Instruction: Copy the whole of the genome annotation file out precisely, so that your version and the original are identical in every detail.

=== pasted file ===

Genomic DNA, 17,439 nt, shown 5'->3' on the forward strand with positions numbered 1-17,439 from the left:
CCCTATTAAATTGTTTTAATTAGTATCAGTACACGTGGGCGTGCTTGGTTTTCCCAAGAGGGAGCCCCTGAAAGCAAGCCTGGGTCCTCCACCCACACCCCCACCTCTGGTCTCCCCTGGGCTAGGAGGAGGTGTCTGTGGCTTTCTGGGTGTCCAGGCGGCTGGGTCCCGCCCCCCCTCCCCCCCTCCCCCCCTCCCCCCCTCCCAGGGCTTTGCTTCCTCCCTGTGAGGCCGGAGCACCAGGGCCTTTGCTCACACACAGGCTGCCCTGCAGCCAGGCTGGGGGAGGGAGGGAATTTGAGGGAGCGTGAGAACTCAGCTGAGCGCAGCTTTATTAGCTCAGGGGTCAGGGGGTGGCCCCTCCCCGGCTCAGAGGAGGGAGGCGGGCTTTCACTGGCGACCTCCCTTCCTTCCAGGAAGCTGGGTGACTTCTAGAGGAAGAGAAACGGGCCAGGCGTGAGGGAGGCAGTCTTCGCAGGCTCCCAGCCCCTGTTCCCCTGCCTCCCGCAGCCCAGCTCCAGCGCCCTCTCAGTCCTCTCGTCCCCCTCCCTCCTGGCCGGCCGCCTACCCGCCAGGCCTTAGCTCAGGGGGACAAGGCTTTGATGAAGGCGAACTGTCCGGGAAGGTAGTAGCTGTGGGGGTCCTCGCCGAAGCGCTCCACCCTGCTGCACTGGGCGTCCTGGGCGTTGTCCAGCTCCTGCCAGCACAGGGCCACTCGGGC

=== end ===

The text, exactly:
Genomic DNA, 17,439 nt, shown 5'->3' on the forward strand with positions numbered 1-17,439 from the left:
CCCTATTAAATTGTTTTAATTAGTATCAGTACACGTGGGCGTGCTTGGTTTTCCCAAGAGGGAGCCCCTGAAAGCAAGCCTGGGTCCTCCACCCACACCCCCACCTCTGGTCTCCCCTGGGCTAGGAGGAGGTGTCTGTGGCTTTCTGGGTGTCCAGGCGGCTGGGTCCCGCCCCCCCTCCCCCCCTCCCCCCCTCCCCCCCTCCCAGGGCTTTGCTTCCTCCCTGTGAGGCCGGAGCACCAGGGCCTTTGCTCACACACAGGCTGCCCTGCAGCCAGGCTGGGGGAGGGAGGGAATTTGAGGGAGCGTGAGAACTCAGCTGAGCGCAGCTTTATTAGCTCAGGGGTCAGGGGGTGGCCCCTCCCCGGCTCAGAGGAGGGAGGCGGGCTTTCACTGGCGACCTCCCTTCCTTCCAGGAAGCTGGGTGACTTCTAGAGGAAGAGAAACGGGCCAGGCGTGAGGGAGGCAGTCTTCGCAGGCTCCCAGCCCCTGTTCCCCTGCCTCCCGCAGCCCAGCTCCAGCGCCCTCTCAGTCCTCTCGTCCCCCTCCCTCCTGGCCGGCCGCCTACCCGCCAGGCCTTAGCTCAGGGGGACAAGGCTTTGATGAAGGCGAACTGTCCGGGAAGGTAGTAGCTGTGGGGGTCCTCGCCGAAGCGCTCCACCCTGCTGCACTGGGCGTCCTGGGCGTTGTCCAGCTCCTGCCAGCACAGGGCCACTCGGGC